I saw this tweet: “Add 4 teaspoons of vinegar to your diet daily to lower your blood sugar. This may help prevent diabetes #OzTip” from Dr Oz the other day and I immediately thought “blog fodder!”
Googling the subject of vinegar and blood sugar and diabetes, I thought maybe there was something to this lower effect of vinegar on blood sugar after all. WebMD said:
The effect of vinegar on blood sugar levels is perhaps the best researched and the most promising of apple cider vinegar’s possible health benefits. Several studies have found that vinegar may help lower glucose levels.
However, they carry on to state that:
a 2007 study of 11 people with type 2 diabetes found that taking two tablespoons of apple cider vinegar before bed lowered glucose levels in the morning by 4%-6%.
Umm… if this is the best evidence they could come up with then I’m not so sure about using vinegar to lower blood sugar. 11 is an extremely small sample size. As it turns out, most of the evidence supporting the use of vinegar for blood sugar control comes from very small studies. I found one study that compared the consumption of vinegar, vinegar pills, and pickles in 27 people (so, only nine in each treatment group). They found that vinegar had a modest (0.16% in HbA1c) lowering effect on the morning blood sugar of participants while those consuming pickles and vinegar pills actually saw a slight increase in HbA1c. The other study I found was even worse. It included only 11 participants (I think that this is the one the WebMD article was referring to). They found that fasting blood sugar was reduced by 2% in the control group and 4% in the group ingesting vinegar at bedtime. I also think it’s interesting to note that this footnote accompanied the study:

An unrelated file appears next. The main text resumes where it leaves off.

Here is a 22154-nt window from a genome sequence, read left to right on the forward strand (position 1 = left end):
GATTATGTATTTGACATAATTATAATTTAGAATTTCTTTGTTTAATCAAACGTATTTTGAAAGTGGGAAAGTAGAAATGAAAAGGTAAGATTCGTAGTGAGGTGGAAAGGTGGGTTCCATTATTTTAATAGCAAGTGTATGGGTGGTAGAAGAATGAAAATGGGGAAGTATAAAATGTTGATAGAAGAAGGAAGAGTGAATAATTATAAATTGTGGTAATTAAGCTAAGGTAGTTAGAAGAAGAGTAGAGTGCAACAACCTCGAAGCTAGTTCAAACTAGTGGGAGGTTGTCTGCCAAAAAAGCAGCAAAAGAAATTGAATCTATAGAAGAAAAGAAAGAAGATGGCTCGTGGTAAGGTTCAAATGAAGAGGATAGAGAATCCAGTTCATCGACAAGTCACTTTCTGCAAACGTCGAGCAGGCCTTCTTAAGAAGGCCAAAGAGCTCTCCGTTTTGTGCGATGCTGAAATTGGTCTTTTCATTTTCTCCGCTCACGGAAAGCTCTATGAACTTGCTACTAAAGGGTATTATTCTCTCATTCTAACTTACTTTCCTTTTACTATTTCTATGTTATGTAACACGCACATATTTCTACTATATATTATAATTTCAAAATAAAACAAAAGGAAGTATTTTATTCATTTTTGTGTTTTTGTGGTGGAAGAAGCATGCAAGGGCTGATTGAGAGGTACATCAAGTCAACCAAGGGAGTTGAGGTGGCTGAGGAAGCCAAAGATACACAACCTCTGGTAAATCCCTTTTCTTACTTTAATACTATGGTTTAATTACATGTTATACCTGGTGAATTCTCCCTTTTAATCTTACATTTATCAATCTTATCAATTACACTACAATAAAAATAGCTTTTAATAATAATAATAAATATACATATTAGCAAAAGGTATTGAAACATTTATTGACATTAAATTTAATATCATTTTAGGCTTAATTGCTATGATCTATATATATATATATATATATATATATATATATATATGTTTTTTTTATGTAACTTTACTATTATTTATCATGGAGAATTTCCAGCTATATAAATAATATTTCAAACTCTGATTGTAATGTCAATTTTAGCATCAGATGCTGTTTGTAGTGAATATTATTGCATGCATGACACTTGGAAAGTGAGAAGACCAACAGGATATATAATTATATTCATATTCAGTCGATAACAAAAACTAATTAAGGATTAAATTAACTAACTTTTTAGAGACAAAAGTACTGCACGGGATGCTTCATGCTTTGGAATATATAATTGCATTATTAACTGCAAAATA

The costs of publication of this article were defrayed in part by the payment of page
charges. This article must therefore be hereby marked “advertisement” in accordance
with 18 U.S.C Section 1734 solely to indicate this fact.
Yes, these results are interesting but with such small sample sizes they’re essentially meaningless. Until larger studies are able to produce similar results I don’t think that advising anyone to consume vinegar at bedtime for blood sugar control is prudent.